One of the main reasons to go to State Street last night was to see others' costumes and who -- or what -- you might bump into. During Freakfest, Madison's annual Halloween blowout, there's a sense that anything could happen, even the though festivities are much tamer than they were before 2006.
Concerts were the focus of this year's event, and the organizers filled three themed stages with performers from near and far. But given that people came for the party, did they even hear the music? I'm still trying to find the answer to this question.
Electronic music poured from the Gilman Stage. Here, headliner Big Gigantic, a duo from Boulder, Colorado, combined electronic music with live drumming and saxophone. It was strange to see them turn on a song from a laptop and then pick up their instruments. The saxophone could be seen and heard at all times, while the drums often faded into the background. At times, their sax and synthesized melodies drew comparisons to Muzak and Kenny G.-style jazz. Luckily, the "live electronica" format helped the two musicians create a wide range of other sounds, from hip-hop to reggae to club-style dance music. Though they looked more nerdy than clubby, Dutch trio Nobody Beats the Drum got a good portion of the crowd to dance -- and kept them moving throughout the set.
Extracting yourself from the crowd and navigating to another stage was not an easy task. After spending most of my time at the electronic stage, I caught a little of the Mac Miller set at the hip-hop stage. Though the crowd seemed larger at this stage, they seemed even less concerned with the music. Nevertheless, Miller seemed energized onstage, rapping and gesturing as he ran around in a red number-39 jersey. He looked like he could have gained at least as many yards as Montee Ball at Camp Randall earlier in the day.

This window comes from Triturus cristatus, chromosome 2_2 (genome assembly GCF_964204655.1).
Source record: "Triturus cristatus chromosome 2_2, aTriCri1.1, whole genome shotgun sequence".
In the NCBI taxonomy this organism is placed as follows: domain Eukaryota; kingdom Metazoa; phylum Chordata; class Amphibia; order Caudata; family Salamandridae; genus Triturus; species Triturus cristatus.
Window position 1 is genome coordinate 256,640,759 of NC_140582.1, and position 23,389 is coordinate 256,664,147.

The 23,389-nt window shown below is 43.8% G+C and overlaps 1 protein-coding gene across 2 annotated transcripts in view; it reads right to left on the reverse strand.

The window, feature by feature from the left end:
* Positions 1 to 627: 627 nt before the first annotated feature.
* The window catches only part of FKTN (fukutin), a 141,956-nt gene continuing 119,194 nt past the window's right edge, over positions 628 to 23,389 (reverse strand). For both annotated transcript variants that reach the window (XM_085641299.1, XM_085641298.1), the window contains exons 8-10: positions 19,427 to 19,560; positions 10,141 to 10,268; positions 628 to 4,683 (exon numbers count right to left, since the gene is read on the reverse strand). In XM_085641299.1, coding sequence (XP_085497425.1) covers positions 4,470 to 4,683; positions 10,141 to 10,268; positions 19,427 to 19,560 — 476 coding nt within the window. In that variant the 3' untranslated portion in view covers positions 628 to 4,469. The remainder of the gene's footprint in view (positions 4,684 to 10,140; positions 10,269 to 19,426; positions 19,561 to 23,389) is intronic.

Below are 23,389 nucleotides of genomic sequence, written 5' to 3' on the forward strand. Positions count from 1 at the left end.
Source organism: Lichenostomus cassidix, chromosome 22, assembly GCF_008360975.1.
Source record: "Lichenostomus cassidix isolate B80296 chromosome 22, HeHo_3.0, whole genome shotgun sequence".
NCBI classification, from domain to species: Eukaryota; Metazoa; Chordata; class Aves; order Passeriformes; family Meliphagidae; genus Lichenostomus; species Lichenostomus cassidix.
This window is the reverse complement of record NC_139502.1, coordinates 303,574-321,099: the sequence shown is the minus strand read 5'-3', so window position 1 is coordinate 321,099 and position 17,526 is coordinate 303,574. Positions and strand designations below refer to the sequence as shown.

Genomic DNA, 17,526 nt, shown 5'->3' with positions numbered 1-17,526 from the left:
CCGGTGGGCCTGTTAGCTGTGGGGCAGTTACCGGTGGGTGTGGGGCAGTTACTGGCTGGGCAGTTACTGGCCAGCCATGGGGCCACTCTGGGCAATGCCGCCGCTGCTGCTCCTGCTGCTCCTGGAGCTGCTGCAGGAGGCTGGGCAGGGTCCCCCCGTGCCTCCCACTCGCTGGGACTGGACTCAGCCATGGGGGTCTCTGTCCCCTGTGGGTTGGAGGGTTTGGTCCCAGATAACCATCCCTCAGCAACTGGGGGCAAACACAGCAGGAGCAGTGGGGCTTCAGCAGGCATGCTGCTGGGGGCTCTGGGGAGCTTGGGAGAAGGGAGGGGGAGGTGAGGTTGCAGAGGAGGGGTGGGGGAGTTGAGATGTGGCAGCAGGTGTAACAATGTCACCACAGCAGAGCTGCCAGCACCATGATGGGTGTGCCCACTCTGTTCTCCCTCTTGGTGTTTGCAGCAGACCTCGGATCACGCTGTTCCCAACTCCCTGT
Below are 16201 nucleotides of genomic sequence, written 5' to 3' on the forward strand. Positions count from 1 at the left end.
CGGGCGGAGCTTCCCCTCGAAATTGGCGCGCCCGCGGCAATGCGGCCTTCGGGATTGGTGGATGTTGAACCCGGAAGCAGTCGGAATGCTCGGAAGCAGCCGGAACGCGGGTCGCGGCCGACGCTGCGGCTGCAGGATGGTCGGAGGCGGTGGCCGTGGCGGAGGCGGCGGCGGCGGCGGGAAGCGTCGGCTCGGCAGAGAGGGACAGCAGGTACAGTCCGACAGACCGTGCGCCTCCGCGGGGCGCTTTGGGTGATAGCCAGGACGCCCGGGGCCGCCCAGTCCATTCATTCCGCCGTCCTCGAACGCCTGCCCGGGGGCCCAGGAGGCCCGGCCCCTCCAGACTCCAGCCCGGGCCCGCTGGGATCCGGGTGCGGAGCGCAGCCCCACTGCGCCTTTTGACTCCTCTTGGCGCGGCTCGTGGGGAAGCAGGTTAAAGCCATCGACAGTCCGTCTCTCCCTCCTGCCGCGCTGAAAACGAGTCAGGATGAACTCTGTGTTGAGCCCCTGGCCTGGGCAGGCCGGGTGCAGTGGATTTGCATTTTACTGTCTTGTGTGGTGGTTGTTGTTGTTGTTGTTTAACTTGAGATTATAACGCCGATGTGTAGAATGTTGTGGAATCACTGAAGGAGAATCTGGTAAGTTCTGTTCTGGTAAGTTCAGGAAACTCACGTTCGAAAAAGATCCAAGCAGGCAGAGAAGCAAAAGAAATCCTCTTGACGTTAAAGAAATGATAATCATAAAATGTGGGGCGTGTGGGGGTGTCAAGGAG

Though many people weren't inspired to pay attention to the music, they were certainly inspired to create some memorable costumes. A nearly full moon produced a few gorillas and werewolves, while the frigid temperature kept a few people from showing as much skin as they wanted. (One costume was simply a sign around a guy's neck that read "Streaker on Strike.") My personal favorite was a headless bride with puppet-operated arms who looked a bit like a Tim Burton creation. The most common costumes? Nintendo's Mario and Luigi, and Waldo of Where's Waldo? fame.
Beneath all the revelry, there were some interesting subtexts about election season. The stage that presented electronic performers stood near symbols of the church (the Lutheran chapel on Gilman Street, whose stained-glass windows were the same colors as the stage's lights), and the hip-hop stage placed performers against symbols of the state (the Capitol, whose white lights were dim compared to those of the stage). Perhaps the true Freakfest is what's going on around us, at protests, debates and voting booths.